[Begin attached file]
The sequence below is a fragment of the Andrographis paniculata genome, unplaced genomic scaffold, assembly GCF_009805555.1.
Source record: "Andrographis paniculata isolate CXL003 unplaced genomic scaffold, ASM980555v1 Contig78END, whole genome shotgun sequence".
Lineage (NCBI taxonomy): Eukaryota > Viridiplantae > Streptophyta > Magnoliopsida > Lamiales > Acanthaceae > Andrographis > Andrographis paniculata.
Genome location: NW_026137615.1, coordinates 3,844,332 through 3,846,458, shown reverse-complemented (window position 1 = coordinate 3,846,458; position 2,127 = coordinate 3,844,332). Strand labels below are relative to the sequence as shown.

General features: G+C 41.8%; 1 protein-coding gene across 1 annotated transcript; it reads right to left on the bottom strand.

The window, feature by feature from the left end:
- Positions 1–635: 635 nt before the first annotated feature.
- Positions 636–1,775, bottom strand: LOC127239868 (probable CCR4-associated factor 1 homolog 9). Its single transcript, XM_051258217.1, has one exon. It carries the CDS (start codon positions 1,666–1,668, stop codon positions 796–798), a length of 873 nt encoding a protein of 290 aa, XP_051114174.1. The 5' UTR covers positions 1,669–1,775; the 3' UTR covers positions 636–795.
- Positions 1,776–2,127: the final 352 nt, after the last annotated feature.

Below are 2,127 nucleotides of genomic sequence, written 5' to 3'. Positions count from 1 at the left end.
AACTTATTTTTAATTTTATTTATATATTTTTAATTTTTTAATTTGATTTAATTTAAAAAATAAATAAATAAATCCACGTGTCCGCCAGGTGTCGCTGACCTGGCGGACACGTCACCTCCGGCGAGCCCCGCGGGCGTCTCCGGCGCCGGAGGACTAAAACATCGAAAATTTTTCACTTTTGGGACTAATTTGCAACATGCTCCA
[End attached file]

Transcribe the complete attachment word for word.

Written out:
The sequence below is a fragment of the Andrographis paniculata genome, unplaced genomic scaffold, assembly GCF_009805555.1.
Source record: "Andrographis paniculata isolate CXL003 unplaced genomic scaffold, ASM980555v1 Contig78END, whole genome shotgun sequence".
Lineage (NCBI taxonomy): Eukaryota > Viridiplantae > Streptophyta > Magnoliopsida > Lamiales > Acanthaceae > Andrographis > Andrographis paniculata.
Genome location: NW_026137615.1, coordinates 3,844,332 through 3,846,458, shown reverse-complemented (window position 1 = coordinate 3,846,458; position 2,127 = coordinate 3,844,332). Strand labels below are relative to the sequence as shown.

General features: G+C 41.8%; 1 protein-coding gene across 1 annotated transcript; it reads right to left on the bottom strand.

The window, feature by feature from the left end:
- Positions 1–635: 635 nt before the first annotated feature.
- Positions 636–1,775, bottom strand: LOC127239868 (probable CCR4-associated factor 1 homolog 9). Its single transcript, XM_051258217.1, has one exon. It carries the CDS (start codon positions 1,666–1,668, stop codon positions 796–798), a length of 873 nt encoding a protein of 290 aa, XP_051114174.1. The 5' UTR covers positions 1,669–1,775; the 3' UTR covers positions 636–795.
- Positions 1,776–2,127: the final 352 nt, after the last annotated feature.

Below are 2,127 nucleotides of genomic sequence, written 5' to 3'. Positions count from 1 at the left end.
AACTTATTTTTAATTTTATTTATATATTTTTAATTTTTTAATTTGATTTAATTTAAAAAATAAATAAATAAATCCACGTGTCCGCCAGGTGTCGCTGACCTGGCGGACACGTCACCTCCGGCGAGCCCCGCGGGCGTCTCCGGCGCCGGAGGACTAAAACATCGAAAATTTTTCACTTTTGGGACTAATTTGCAACATGCTCCA